The Hunt *

The Indian admired many animals for certain skills which he recognized were in excess of his own. The Indian saw in the wolf a great hunter who moved quietly throughout his lands and who cared and provided for his family and children, the old and the sick, and his pack. The Indian hunter sought the wolf's abilities and attempted to approximate them to provide for his family and his tribe. He observed the wolf closely and sought out the wolf's spirit to assist him in his own hunt, to help him to locate the animals. He wore the wolf's pelt and performed elaborate rituals to bring the wolf's spirit to him.

Western men do not admire animals. They look at animals and believe they can do nothing better then men. Animals cannot fix broken air conditioners, or perform accounting tricks, or operate jet airplanes. It is not just that most men only observe animals in zoos and not in natural settings. Men do not appreciate animals because there is nothing in animals for the animals to teach them.

Western man sees the animal either as a nuisance and something to be driven off, or sees only himself in the animal and calls the animal his equal and demands for it the legal protections of men. Neither perspective attempts to see the animal as it is in the animal world.
The animal that crosses his backyard and leaves its droppings, or that digs into his trash and makes a mess on his driveway, he wants that animal made to go away. He hires other men to do it and he feels that he has reasserted his control over his land, the land he has deed to.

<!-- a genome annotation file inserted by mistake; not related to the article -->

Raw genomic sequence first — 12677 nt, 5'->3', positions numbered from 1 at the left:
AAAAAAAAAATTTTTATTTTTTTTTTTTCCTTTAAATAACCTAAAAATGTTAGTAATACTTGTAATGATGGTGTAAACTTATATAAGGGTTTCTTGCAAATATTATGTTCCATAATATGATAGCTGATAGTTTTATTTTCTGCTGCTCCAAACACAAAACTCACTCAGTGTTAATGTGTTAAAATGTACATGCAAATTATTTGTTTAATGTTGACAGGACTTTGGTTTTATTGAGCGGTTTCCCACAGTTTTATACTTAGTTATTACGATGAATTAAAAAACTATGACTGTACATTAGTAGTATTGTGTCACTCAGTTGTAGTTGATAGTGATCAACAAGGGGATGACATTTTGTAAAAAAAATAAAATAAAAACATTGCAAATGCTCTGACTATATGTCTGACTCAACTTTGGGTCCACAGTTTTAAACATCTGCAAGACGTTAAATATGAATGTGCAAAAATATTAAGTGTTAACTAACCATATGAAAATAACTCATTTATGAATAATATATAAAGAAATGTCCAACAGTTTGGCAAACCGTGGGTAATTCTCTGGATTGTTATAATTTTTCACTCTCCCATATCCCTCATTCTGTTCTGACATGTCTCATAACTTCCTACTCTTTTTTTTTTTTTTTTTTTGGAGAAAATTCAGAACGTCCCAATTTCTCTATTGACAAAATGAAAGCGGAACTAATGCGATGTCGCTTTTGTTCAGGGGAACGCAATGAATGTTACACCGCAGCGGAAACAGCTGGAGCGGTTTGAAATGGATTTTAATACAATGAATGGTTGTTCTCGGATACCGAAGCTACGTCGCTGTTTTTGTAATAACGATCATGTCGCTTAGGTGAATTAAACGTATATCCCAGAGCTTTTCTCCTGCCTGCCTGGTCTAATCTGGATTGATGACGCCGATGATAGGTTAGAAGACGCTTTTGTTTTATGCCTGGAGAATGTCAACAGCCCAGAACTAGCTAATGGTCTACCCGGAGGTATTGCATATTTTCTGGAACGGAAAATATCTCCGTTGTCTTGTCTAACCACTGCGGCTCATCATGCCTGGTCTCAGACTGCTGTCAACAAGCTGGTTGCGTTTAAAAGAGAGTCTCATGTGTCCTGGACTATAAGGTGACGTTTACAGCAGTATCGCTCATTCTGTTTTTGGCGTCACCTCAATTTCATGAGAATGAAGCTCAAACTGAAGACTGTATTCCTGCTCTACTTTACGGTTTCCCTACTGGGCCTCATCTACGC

The animal rights activist demands that the laws of men are applied for the animal's protection. He may refuse to eat animals and in some cases even attack other men and property to free or protect animals. To the activist the animal is as a man and to be treated no differently.
Curiously, among Western men, is it often the hunter, the killer of animals, who feels strongest for them and their protection. For it is the hunter unique among Western men who observes the animal in his animal world. There the hunter sees the animal as neither nuisance nor equal of man. The animal in his world is animal, and the hunter learns of both the animal and his animal world. The good hunter learns to see how the animal world is threatened and changed by Western man and he observes characteristics of the animal that he admires and may even acknowledge as being superior to those of men.
From Aldo Leopold to Teddy Roosevelt, it is no great coincidence that the men who have been most outspoken about the conservation and appreciation of the beauty and mystery of the undomesticated animal and land have also been its hunters. For these Western men through the hunt have come closest to understanding the animals as the Indian hunters did.
* Now, of course, men define "the hunt" as the plying of drinks and jokes to women in bars as a means of procuring sex with them. These hunter-naturalists of urban nightlife call themselves "Players" and are said to practice a way of life known as "the Game." It is an indication of the darkness of this time that the author must counsel the reader against any interpretation of this post in the context of bars, nightclubs, coffee shops, and in any other setting women can be located and approached.

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